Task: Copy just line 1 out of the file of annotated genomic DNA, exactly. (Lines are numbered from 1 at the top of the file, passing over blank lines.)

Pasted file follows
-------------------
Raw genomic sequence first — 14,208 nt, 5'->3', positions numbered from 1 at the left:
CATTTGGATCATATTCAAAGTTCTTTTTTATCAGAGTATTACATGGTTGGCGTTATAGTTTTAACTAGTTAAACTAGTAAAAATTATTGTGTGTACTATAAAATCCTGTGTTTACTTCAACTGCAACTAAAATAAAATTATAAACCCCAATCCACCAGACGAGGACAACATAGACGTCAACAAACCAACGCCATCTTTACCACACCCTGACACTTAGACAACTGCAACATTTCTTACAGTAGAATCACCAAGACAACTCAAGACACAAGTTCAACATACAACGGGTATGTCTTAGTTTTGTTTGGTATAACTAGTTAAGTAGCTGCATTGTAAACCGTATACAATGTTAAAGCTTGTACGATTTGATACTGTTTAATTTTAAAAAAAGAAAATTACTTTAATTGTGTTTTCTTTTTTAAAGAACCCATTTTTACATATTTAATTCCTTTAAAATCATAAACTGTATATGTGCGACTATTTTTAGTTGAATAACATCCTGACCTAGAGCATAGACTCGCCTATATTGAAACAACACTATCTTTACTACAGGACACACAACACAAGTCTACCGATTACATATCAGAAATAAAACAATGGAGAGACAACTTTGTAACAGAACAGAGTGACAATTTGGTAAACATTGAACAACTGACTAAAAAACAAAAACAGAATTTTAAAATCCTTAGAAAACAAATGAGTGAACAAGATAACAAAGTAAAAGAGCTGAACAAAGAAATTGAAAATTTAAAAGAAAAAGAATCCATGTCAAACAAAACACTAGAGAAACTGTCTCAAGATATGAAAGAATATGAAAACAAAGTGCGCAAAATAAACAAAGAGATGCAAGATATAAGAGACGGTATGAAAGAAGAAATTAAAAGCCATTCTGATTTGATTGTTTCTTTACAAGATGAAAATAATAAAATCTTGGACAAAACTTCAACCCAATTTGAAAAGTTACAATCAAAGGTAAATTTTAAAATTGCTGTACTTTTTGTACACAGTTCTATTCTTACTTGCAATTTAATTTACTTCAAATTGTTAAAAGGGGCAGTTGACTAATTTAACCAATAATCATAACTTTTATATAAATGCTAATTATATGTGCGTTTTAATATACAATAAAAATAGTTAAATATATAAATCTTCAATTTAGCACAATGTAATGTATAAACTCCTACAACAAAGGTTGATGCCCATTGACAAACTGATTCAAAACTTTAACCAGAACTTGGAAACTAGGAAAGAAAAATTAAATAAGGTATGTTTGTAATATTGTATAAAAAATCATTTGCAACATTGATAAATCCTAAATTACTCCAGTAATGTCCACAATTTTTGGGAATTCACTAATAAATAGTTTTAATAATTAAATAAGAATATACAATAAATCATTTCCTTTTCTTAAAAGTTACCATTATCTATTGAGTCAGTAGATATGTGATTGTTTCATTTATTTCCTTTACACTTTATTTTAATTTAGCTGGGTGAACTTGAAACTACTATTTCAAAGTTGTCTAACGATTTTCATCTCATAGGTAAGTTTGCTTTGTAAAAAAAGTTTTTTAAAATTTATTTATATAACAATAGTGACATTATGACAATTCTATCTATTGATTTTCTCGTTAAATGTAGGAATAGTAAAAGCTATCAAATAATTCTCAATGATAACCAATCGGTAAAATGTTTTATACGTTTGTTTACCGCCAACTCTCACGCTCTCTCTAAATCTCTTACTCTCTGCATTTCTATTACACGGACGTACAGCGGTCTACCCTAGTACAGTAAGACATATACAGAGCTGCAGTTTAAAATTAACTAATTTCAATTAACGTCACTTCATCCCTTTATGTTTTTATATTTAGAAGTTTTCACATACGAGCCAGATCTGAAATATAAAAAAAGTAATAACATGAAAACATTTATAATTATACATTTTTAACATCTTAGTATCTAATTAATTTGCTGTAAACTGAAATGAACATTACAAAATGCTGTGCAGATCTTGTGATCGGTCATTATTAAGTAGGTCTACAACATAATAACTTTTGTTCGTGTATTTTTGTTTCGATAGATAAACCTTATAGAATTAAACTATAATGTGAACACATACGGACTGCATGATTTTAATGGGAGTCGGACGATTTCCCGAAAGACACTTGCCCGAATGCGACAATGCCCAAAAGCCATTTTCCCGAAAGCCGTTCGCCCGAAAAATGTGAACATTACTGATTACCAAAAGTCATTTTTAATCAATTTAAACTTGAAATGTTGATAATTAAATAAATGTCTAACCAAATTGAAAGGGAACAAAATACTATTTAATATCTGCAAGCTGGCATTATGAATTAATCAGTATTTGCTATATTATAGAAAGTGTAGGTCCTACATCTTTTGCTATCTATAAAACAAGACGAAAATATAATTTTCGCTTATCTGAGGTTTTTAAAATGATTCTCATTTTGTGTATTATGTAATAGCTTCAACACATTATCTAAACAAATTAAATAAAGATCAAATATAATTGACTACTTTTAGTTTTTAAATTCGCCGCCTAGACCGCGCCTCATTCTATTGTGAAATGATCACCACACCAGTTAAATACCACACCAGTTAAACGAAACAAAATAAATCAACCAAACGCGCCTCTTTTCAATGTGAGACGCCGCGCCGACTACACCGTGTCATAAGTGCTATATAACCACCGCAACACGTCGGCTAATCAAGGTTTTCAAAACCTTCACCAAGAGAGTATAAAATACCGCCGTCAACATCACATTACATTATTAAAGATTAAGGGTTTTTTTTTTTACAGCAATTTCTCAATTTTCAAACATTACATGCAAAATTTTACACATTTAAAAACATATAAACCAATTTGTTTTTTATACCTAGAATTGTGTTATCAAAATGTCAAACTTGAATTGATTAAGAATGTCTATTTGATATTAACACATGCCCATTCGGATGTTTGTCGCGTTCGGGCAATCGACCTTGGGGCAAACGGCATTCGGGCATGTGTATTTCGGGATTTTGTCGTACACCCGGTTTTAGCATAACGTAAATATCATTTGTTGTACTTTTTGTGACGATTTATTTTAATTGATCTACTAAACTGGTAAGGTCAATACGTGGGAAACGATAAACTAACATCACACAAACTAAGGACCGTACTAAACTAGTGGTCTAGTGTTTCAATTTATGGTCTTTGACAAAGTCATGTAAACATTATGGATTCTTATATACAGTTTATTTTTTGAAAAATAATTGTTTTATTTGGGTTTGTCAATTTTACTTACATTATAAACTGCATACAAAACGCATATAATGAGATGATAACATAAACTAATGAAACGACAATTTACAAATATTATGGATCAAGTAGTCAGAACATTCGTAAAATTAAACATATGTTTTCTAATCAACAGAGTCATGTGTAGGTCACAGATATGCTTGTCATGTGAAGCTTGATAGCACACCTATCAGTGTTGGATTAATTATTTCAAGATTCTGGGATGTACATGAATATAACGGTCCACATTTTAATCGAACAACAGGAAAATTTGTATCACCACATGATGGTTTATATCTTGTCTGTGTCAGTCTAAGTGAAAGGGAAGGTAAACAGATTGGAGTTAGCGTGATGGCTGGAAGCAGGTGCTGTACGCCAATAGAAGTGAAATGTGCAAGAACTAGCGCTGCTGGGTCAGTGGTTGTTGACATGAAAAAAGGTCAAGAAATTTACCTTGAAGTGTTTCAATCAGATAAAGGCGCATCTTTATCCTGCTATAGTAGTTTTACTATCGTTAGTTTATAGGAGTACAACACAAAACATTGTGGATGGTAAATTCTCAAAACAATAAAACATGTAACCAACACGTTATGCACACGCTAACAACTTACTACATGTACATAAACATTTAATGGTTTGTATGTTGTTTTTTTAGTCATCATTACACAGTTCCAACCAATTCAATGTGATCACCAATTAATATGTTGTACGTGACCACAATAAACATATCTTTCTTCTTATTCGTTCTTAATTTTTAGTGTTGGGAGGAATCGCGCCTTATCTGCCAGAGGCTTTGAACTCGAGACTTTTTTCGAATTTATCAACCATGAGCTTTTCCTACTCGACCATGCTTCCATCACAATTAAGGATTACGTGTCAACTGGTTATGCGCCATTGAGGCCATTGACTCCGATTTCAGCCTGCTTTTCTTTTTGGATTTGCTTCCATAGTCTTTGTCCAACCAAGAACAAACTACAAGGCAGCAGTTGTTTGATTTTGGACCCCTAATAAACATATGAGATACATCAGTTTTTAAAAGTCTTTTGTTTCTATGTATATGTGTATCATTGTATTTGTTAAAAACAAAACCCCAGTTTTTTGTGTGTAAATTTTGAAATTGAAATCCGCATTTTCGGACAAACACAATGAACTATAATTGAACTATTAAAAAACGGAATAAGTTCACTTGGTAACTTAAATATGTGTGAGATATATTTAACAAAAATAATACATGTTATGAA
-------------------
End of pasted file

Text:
Raw genomic sequence first — 14,208 nt, 5'->3', positions numbered from 1 at the left: